Choosing floor tiles? A great flooring choice for hallways, kitchen diners, bathrooms, contemporary living spaces and even outdoors, floor tiles come in ever more varied design choices. Pick from natural stone, such as terracotta, limestone or marble, or from manmade materials, such as porcelain, ceramic or concrete. Find out everything you need to know about floor tile materials, installing floor tiles, and tips for floor tile maintenance.
Natural or manmade floor tile materials?
Natural stone tiles have unique textures and tones, but are more likely to crack or scratch than a manmade materials, and may need sealing once laid – and resealing in future. Manmade materials are usually more affordable and come in a wide range of designs, but tend not to have natural stone’s character.
Natural stone tiles
Natural stone tiles typically come in natural, honed or polished finishes. Natural surfaces tend to be matt with texture and pitting; honed tiles are smooth but matt; polished tiles have a smooth sheen. The higher the polish, the more water-resistant, but also the more slippery the tile will be. Look out for these natural stone tile materials:
Granite is very hard, available in many colours, and if sealed and polished, resists scratching. However, it can crack. Ideal for kitchens, living and hallways.
Marble is porous so choose honed or polished finishes, particularly in a kitchen. Available in a range of colours, it’s a good choice for bathrooms.
Limestone comes in earthy shades and both textured and polished finishes. It can stain and scratch, so avoid putting it in high traffic areas, such as kitchens.
Slate is durable and comes in a range of dark, earthy shades. Its surface is naturally textured, but honed, smooth finishes are available. A good option for kitchens, bathrooms and living rooms.
Travertine is soft and porous with a natural pitted surface, although honed and polished tiles are available. It can scratch and stain, so reseal regularly, and put in bathrooms rather than kitchens.
Quarry tiles, usually made from clay, are unglazed and require sealing. Hardwearing and durable, they are perfect for hallways, kitchens, living spaces and outdoors.
Terracotta tiles, like quarry, are made from a mixture of clays, but fired at a lower temperature for a more rustic look. Available in a range of earthy colours, they need sealing.
Encaustic tiles are ceramic tiles, with the design not a product of the glaze but of different colour clays. Typically used in hallways, they need regular sealing.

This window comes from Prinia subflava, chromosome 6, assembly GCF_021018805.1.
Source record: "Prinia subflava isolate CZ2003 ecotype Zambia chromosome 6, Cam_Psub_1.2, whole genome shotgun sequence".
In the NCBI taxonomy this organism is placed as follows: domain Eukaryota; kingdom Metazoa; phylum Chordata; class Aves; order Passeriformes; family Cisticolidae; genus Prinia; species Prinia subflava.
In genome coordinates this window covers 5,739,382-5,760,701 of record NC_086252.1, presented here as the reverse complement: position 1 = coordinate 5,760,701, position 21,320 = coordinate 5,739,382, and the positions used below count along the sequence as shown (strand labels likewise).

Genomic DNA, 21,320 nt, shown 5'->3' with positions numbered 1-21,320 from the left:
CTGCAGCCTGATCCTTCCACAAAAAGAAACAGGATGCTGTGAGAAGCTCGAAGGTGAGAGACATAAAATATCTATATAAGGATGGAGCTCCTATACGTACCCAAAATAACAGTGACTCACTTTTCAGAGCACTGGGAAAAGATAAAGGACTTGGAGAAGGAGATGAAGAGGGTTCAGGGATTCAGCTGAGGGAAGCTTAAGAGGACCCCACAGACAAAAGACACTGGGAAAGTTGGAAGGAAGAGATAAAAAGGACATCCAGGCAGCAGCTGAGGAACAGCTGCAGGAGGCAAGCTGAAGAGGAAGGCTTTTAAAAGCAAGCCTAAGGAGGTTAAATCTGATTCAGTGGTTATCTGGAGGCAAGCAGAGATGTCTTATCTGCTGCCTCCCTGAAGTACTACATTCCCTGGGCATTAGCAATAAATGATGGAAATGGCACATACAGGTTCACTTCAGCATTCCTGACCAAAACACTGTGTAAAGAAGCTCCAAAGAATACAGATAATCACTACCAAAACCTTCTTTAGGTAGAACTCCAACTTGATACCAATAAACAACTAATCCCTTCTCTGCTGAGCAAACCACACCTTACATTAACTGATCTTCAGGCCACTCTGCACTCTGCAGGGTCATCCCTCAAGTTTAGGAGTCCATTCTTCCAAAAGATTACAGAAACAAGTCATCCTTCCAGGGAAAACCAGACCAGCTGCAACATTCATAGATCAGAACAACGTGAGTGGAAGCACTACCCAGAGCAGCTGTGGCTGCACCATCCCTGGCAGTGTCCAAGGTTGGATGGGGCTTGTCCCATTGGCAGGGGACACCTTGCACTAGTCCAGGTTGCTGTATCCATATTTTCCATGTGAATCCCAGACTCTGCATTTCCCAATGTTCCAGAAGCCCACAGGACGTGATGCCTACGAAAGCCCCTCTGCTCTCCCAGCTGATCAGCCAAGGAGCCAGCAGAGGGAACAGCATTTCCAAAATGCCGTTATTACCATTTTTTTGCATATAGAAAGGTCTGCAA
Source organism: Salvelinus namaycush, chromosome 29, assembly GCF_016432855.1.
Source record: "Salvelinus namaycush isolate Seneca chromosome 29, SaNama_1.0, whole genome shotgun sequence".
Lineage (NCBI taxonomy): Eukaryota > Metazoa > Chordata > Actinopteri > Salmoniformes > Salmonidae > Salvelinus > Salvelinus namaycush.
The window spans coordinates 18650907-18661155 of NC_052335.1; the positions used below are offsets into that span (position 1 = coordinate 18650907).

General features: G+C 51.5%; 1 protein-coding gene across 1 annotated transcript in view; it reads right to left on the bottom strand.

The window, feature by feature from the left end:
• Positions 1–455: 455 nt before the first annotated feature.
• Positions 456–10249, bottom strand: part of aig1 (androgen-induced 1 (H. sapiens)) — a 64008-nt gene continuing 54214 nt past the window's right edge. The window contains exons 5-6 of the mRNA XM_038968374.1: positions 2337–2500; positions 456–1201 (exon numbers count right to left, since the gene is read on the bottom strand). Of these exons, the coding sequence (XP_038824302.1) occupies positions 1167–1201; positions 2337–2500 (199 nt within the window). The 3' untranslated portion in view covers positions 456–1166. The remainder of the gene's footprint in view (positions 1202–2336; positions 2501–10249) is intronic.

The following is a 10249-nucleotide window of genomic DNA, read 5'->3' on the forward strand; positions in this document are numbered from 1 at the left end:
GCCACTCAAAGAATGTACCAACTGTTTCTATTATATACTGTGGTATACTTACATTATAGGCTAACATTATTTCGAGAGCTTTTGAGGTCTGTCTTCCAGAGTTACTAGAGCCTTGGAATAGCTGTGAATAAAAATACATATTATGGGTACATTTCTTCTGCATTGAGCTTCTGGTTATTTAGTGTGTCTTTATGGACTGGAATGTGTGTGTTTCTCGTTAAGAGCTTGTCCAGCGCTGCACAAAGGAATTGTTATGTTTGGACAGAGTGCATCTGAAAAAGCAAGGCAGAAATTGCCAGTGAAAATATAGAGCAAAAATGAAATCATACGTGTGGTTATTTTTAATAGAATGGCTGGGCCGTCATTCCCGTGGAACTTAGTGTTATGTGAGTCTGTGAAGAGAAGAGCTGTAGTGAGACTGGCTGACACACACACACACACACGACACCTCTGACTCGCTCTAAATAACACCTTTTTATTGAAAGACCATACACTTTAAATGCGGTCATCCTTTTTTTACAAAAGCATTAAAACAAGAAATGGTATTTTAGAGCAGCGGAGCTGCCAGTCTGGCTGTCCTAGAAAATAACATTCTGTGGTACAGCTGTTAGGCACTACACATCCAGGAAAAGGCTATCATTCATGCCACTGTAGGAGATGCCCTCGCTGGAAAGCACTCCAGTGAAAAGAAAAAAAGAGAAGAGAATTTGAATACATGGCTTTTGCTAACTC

Cement tiles will stain unless they are sealed. Incredibly hardwearing, they are a good choice for contemporary living spaces and kitchen diners.
Quartz tiles, made from a composite of resin, quartz, sand, colour pigment and mirror flecks, come highly polished. Hardwearing and perfect for contemporary kitchens and bathrooms.
Glass tiles offer a tough, durable, easy to clean floor for bathrooms. Glass is prone to scratches, however, and will break if something heavy is dropped on it.
Porcelain tiles are dense, smooth and impermeable, making them suitable for all rooms, including the garden. They can mimic the look of wood, encaustic patterns, natural stones and even concrete.
Ceramic tiles, generally more affordable than other tiles, come in a wide choice of designs. A little more prone to chipping and wear than porcelain tiles, they are hardwearing and will work for most rooms.
Fitting floor tiles
Installing tiles is a job that even beginners to DIY can tackle. Simply start by finding the centre of the room and laying out the first four tiles with spacers around that point. Then, lay out a few more tiles in each direction to ensure you don’t end up with any awkward, thin slivers of tile at the edges of the room. This done, you can apply adhesive in small sections to keep it from drying out.
The difficulty comes in the cutting, with some materials trickier to tackle than others: porcelain is harder to cut than ceramic, and natural stone, in particular thicker tiles, is more heavy-going than porcelain. So it’s important to invest in tile cutting tools appropriate to the material. And, if you’ve chosen expensive tiles, we’d recommend you call in a professional.
For more tips, follow our guide to fitting floor and wall tiles.
Installing underfloor heating under floor tiles
Tiles heat up quickly and retain heat well, making underfloor heating an efficient option. Tile thickness has an impact on the heat-up time, with a thicker tile taking slightly longer to warm-up than a thinner one. Use a flexible adhesive and grout to allow for normal thermal movement. The finish you get is only as good as your subfloor, which must be clean, flat and movement-free before you start laying the tiles. Larger format tiles need the subfloor to be absolutely perfect to lay flat; smaller tiles will give you a little more leeway with minor imperfections.
Maintaining and cleaning floor tiles
Vacuuming or sweeping regularly will help keep your tiles scratch-free, while cleaning up spills quickly will help avoid staining. Manmade tiles can usually just be mopped with a mild detergent for floor tiles, but use warm water only for natural stone to avoid removing or dulling the seal, or damaging the stone’s appearance. Terracotta tiles can also be resealed to maintain their soft sheen appearance.
Floor tile trends
Choose large format tiles to complement a big, contemporary or industrial-style room; smaller tiles are perfect for a vintage, homely look in a more compact space. Bold colours or monochromes in graphic designs are a popular look for the year ahead, as are wood-effect tiles in a parquet layout. Want to stretch space visually? Laying tiles diagonally will trick the eye into seeing the room as larger than it really is. Also, consider how the layout of the tiles on your floor might contrast with or complement that of your wall tiles.